We discover life in a Japanese suburb on the fringe of a major city, a somewhat unsavoury suburb called Nagai. The entire “non-community” of a city precinct is shown as both intimately knowable yet anonymous. In the daytime the neighbourhood throngs with people who treat each other indifferently; at night, it morphs into a dangerous zone, festering with crime.
The densely crowded urban atmosphere that THE UNKNOWN DANCER IN THE NEIGHBOURHOOD creates – with its overload of technological information , use of projections , the recreation of Japanese morning TV, and the use of Twitter is very contemporary . Simultaneously the show also examines Japan’s complex culture and modes of expression.
Wataru Kitao , the solo performer, is amazing. He morphs from being a gorilla at the zoo to numerous other characters – train attendants, ‘Train Boy ‘( a train itself – sort of think Starlight Express), an innocent school girl trampled to death , a the girl’s mother, a TV presenter, a prostitute, her pimp and their unborn child, a lovesick teenage boy, an old grandfather with a boisterous young child … and many more all wonderfully and clearly delineated. Conversations are carried on using both spoken speech and ‘text messages ’ as translated on the back screen.
Kitao is incredibly energetic and charismatic , with his long hair dyed at the ends .He is sinuous with incredible elevation for his jumps. Martial arts like moves are included but ballet is used as a base (Yamamoto favours a wide fourth position and lots of demi plie at times ,and also some use of demi pointe – but it is fractured restructured and reworked Kitao’s jumps and turns are sensational).
Throughout the work Ei has been talking to his mother on his mobile. But it turns out she passed away several years ago ( or did she ? Is Ei also dead ? has he in fact ever existed ?
The main plot of the show follows the aftermath of a traumatic train accident at Nagai station .There is also mention of a horrific hostage crisis at Nagai library .It is gradually revealed that both events took place years ago yet the narrator can’t forget them. Throughout the performance, characters would consistently be questioned by disembodied voices asking why they should even care about the show’s events.
The work also reflects on the value of life and art – towards the end we are confronted by an ‘ artistic terrorist’ in a direct address to the audience challenging our own passive and superficially neutral observation of the play’s events. The audience was accused of being selfish and of selfishly trying to read hope and despair into what they had just seen. So what are we to make of it and what are society’s hopes for the cold, selfish future?!
Running time 90 minutes. Performed in Japanese with English surtitles.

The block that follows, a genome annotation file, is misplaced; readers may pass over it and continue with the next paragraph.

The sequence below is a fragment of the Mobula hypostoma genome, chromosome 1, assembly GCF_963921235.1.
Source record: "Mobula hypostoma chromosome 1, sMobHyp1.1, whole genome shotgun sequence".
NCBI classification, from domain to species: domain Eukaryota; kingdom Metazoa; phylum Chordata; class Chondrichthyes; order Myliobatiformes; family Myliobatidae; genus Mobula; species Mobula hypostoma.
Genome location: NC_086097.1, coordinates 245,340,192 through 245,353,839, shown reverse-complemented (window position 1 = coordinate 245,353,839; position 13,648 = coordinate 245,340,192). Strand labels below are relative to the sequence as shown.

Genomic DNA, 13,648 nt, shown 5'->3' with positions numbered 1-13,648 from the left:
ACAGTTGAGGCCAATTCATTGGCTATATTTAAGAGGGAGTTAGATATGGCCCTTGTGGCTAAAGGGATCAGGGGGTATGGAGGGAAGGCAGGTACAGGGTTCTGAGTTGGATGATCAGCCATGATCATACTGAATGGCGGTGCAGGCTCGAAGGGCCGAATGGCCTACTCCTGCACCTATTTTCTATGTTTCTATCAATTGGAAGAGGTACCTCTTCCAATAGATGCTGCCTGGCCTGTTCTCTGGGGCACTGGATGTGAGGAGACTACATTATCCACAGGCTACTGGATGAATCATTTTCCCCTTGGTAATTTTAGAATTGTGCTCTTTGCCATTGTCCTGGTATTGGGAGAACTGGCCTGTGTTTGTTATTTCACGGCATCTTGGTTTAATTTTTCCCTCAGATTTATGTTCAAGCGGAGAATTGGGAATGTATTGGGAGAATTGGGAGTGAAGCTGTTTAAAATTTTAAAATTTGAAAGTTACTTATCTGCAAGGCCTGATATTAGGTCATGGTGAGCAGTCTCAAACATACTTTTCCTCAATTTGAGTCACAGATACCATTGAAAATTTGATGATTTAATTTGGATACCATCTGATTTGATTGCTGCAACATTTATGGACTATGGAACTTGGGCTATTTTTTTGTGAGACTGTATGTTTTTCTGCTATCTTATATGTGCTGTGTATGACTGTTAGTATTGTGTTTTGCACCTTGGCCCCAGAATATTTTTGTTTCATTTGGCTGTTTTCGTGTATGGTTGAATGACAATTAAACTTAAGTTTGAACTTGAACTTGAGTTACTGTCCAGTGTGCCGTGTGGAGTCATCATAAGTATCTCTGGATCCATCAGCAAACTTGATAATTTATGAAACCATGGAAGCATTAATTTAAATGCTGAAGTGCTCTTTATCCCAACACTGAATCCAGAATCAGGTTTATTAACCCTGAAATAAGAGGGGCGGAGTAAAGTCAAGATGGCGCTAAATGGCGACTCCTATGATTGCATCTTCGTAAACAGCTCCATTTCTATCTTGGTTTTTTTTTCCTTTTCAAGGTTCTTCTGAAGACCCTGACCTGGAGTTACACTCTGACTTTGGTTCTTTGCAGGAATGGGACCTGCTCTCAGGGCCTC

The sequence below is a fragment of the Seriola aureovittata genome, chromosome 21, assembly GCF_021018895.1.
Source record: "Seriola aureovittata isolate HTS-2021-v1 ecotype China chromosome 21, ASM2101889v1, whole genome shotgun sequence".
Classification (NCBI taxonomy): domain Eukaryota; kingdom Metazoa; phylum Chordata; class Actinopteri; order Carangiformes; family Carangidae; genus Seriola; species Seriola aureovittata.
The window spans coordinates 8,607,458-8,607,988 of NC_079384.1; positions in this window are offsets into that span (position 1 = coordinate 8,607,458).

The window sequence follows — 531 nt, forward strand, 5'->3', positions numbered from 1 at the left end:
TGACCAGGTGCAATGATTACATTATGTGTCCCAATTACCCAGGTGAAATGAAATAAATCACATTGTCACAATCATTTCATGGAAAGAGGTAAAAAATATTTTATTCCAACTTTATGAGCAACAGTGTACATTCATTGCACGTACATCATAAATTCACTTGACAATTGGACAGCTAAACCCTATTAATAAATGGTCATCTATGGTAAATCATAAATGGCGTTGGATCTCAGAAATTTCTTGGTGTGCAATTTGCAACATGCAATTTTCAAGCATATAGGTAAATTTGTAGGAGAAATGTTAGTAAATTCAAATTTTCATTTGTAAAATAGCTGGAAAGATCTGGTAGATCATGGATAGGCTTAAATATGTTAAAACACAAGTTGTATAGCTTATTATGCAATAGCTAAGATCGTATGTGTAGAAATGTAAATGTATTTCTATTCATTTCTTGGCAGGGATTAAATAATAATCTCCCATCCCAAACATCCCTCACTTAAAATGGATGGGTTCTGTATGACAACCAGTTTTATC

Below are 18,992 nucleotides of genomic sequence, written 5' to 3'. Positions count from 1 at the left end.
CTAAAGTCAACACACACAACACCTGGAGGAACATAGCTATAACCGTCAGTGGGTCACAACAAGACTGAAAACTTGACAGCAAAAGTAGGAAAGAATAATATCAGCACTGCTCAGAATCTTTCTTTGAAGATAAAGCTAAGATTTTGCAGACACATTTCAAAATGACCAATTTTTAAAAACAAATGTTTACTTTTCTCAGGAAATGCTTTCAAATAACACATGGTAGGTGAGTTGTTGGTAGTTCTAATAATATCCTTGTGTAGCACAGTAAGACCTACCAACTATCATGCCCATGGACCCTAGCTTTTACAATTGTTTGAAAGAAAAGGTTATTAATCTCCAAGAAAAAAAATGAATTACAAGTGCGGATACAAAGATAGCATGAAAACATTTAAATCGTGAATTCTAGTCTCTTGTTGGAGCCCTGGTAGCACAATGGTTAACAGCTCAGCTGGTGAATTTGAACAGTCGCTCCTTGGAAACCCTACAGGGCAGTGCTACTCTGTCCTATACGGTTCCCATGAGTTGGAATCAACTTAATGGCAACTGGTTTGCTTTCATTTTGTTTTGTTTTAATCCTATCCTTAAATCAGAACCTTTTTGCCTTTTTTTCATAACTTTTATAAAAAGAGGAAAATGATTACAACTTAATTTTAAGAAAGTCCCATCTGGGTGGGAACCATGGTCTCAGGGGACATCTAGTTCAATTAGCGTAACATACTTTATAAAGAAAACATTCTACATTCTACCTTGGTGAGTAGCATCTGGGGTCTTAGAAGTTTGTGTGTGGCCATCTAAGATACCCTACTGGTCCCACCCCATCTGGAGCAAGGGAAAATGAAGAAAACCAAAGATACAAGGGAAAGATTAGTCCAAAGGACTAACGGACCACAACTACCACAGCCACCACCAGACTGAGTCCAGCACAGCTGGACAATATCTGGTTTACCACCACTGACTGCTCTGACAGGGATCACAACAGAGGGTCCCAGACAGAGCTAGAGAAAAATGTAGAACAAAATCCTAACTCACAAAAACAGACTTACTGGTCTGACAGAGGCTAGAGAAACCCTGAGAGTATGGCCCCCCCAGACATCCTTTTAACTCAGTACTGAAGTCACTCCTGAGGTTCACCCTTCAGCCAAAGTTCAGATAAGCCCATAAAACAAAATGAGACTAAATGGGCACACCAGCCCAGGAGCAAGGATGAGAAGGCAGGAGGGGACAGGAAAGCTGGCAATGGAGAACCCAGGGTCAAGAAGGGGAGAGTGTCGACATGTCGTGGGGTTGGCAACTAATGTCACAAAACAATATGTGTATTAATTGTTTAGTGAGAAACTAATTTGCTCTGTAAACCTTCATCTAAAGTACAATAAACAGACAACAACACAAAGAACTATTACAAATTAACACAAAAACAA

THE UNKNOWN DANCER IN THE NEIGHBOURHOOD played the Eternity Playhouse on the 22nd and 23rd March.

Launch at Parramatta of the Western Sydney Youth Orchestra


It was dry if cloudy at this invite only launch held in the undercover courtyard at the Riverside Theatres in Parramatta.
Ms Yarmila Alfonzetti, Chief Executive Officer of the Sydney Youth Orchestras, opened the proceedings, welcoming us and making a speech reminding us that it marks thirty years since the passing of Peter Seymour, the founder of the Sydney Youth Orchestra.
In her speech she spoke of how, ‘Music is about sharing, giving and connecting and that it is very exciting to be part of this launch and founding something new and inspiring  which makes music further accessible to all.”
She also said big ‘thank yous ‘ to the founding partners of the Western Sydney Youth Orchestra including Fort St Capital and Dixon Advisory, as well as the Riverside.
Ms Amanda Chadwick, Administrator, City of Parramatta Council spoke next, mentioning the other VIPS attending and the recent release of Parramatta’s Cultural statement
.She discussed the cultural statement which was about how Parramatta Council is promoting growing and celebrating culture and enthusiastically welcomed the partnership between Sydney Youth Orchestra and Riverside. She spoke of how , ‘Talent comes from every suburb and we are looking at an exciting journey, breaking down barriers and creating new opportunities.”
David Borger, Western Sydney Director of the Sydney Business Chamber spoke next. He reminded us that the Orchestra has given many talented young musicians a chance to rise to the next level, and that it is a training ground for professionals. He said that the Sydney Business Chamber is trying to provide funding to break the tyranny of distance and allow for travel and expansion of cultural programs and events.